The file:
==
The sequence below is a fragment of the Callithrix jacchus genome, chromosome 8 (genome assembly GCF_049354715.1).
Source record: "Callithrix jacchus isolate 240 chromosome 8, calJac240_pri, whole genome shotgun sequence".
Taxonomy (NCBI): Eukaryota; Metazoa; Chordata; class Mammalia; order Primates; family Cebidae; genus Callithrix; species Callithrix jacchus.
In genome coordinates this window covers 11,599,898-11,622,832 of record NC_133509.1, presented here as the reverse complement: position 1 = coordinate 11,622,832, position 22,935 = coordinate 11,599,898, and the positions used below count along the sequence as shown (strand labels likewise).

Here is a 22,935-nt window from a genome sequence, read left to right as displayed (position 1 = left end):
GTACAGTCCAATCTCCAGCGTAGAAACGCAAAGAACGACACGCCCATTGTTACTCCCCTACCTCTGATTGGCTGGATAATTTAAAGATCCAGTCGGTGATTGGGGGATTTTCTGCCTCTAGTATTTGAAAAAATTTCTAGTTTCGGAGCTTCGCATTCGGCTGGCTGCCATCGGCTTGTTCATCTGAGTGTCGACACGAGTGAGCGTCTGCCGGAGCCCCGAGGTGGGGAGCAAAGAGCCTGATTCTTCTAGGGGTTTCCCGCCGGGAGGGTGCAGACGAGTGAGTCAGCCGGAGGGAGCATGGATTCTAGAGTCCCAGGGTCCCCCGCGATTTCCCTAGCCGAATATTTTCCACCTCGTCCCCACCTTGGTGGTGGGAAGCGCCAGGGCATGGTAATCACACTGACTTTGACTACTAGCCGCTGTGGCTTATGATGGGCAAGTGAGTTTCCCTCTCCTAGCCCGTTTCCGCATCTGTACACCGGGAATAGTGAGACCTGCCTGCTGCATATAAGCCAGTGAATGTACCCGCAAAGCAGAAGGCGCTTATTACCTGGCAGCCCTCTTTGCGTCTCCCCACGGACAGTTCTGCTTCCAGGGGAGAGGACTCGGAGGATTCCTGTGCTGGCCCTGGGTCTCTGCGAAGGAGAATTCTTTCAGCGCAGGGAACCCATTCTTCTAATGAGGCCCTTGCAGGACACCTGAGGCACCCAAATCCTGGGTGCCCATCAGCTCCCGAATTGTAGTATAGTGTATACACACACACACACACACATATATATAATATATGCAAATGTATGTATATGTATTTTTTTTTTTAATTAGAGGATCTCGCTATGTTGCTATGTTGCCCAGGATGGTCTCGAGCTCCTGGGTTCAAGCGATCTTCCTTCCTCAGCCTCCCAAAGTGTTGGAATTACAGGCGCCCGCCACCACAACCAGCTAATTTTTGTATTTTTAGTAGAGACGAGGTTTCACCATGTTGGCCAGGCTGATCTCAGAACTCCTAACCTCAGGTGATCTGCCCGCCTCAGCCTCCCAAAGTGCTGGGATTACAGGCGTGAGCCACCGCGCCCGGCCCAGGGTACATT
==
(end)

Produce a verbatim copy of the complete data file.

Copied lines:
The sequence below is a fragment of the Callithrix jacchus genome, chromosome 8 (genome assembly GCF_049354715.1).
Source record: "Callithrix jacchus isolate 240 chromosome 8, calJac240_pri, whole genome shotgun sequence".
Taxonomy (NCBI): Eukaryota; Metazoa; Chordata; class Mammalia; order Primates; family Cebidae; genus Callithrix; species Callithrix jacchus.
In genome coordinates this window covers 11,599,898-11,622,832 of record NC_133509.1, presented here as the reverse complement: position 1 = coordinate 11,622,832, position 22,935 = coordinate 11,599,898, and the positions used below count along the sequence as shown (strand labels likewise).

Here is a 22,935-nt window from a genome sequence, read left to right as displayed (position 1 = left end):
GTACAGTCCAATCTCCAGCGTAGAAACGCAAAGAACGACACGCCCATTGTTACTCCCCTACCTCTGATTGGCTGGATAATTTAAAGATCCAGTCGGTGATTGGGGGATTTTCTGCCTCTAGTATTTGAAAAAATTTCTAGTTTCGGAGCTTCGCATTCGGCTGGCTGCCATCGGCTTGTTCATCTGAGTGTCGACACGAGTGAGCGTCTGCCGGAGCCCCGAGGTGGGGAGCAAAGAGCCTGATTCTTCTAGGGGTTTCCCGCCGGGAGGGTGCAGACGAGTGAGTCAGCCGGAGGGAGCATGGATTCTAGAGTCCCAGGGTCCCCCGCGATTTCCCTAGCCGAATATTTTCCACCTCGTCCCCACCTTGGTGGTGGGAAGCGCCAGGGCATGGTAATCACACTGACTTTGACTACTAGCCGCTGTGGCTTATGATGGGCAAGTGAGTTTCCCTCTCCTAGCCCGTTTCCGCATCTGTACACCGGGAATAGTGAGACCTGCCTGCTGCATATAAGCCAGTGAATGTACCCGCAAAGCAGAAGGCGCTTATTACCTGGCAGCCCTCTTTGCGTCTCCCCACGGACAGTTCTGCTTCCAGGGGAGAGGACTCGGAGGATTCCTGTGCTGGCCCTGGGTCTCTGCGAAGGAGAATTCTTTCAGCGCAGGGAACCCATTCTTCTAATGAGGCCCTTGCAGGACACCTGAGGCACCCAAATCCTGGGTGCCCATCAGCTCCCGAATTGTAGTATAGTGTATACACACACACACACACACATATATATAATATATGCAAATGTATGTATATGTATTTTTTTTTTTAATTAGAGGATCTCGCTATGTTGCTATGTTGCCCAGGATGGTCTCGAGCTCCTGGGTTCAAGCGATCTTCCTTCCTCAGCCTCCCAAAGTGTTGGAATTACAGGCGCCCGCCACCACAACCAGCTAATTTTTGTATTTTTAGTAGAGACGAGGTTTCACCATGTTGGCCAGGCTGATCTCAGAACTCCTAACCTCAGGTGATCTGCCCGCCTCAGCCTCCCAAAGTGCTGGGATTACAGGCGTGAGCCACCGCGCCCGGCCCAGGGTACATT